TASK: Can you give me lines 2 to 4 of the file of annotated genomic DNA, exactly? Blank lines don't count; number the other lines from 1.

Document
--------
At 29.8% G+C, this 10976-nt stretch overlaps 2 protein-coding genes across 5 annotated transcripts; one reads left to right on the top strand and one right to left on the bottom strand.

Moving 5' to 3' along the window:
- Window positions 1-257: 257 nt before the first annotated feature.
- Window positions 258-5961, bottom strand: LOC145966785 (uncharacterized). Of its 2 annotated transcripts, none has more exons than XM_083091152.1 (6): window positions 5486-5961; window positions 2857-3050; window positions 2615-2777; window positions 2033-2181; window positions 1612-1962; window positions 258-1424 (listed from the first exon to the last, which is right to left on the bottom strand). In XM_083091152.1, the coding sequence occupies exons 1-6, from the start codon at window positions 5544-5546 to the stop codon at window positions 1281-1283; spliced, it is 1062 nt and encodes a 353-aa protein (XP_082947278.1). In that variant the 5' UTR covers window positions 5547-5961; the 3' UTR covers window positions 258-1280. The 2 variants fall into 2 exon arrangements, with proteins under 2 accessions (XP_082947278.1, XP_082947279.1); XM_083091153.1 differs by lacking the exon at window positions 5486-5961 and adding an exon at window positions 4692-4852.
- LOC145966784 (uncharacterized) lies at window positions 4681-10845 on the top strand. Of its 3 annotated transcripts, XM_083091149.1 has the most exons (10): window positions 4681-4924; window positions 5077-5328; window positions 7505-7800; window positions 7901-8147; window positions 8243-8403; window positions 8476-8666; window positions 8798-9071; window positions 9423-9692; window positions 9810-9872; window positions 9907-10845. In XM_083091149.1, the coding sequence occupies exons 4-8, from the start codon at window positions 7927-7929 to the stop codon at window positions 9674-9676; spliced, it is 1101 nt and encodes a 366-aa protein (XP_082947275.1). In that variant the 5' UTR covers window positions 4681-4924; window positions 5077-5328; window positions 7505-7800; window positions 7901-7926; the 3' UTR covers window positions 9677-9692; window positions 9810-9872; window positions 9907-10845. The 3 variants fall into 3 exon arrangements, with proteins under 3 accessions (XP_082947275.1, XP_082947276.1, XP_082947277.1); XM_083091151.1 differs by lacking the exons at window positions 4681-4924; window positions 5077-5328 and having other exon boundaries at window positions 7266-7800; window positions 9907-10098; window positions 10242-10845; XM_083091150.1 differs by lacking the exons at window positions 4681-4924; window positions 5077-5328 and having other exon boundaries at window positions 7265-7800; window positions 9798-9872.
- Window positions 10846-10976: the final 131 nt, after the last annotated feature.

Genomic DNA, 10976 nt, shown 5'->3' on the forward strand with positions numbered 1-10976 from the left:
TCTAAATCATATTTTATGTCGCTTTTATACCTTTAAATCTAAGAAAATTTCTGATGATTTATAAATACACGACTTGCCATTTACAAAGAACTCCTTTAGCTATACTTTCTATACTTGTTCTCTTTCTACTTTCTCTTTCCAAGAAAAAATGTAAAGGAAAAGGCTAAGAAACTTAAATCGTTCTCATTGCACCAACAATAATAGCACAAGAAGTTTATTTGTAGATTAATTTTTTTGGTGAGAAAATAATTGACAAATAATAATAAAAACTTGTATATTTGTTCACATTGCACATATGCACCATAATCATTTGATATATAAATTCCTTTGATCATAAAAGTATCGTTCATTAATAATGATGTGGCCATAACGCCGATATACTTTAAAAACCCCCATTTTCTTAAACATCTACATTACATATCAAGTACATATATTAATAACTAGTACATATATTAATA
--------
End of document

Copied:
Moving 5' to 3' along the window:
- Window positions 1-257: 257 nt before the first annotated feature.
- Window positions 258-5961, bottom strand: LOC145966785 (uncharacterized). Of its 2 annotated transcripts, none has more exons than XM_083091152.1 (6): window positions 5486-5961; window positions 2857-3050; window positions 2615-2777; window positions 2033-2181; window positions 1612-1962; window positions 258-1424 (listed from the first exon to the last, which is right to left on the bottom strand). In XM_083091152.1, the coding sequence occupies exons 1-6, from the start codon at window positions 5544-5546 to the stop codon at window positions 1281-1283; spliced, it is 1062 nt and encodes a 353-aa protein (XP_082947278.1). In that variant the 5' UTR covers window positions 5547-5961; the 3' UTR covers window positions 258-1280. The 2 variants fall into 2 exon arrangements, with proteins under 2 accessions (XP_082947278.1, XP_082947279.1); XM_083091153.1 differs by lacking the exon at window positions 5486-5961 and adding an exon at window positions 4692-4852.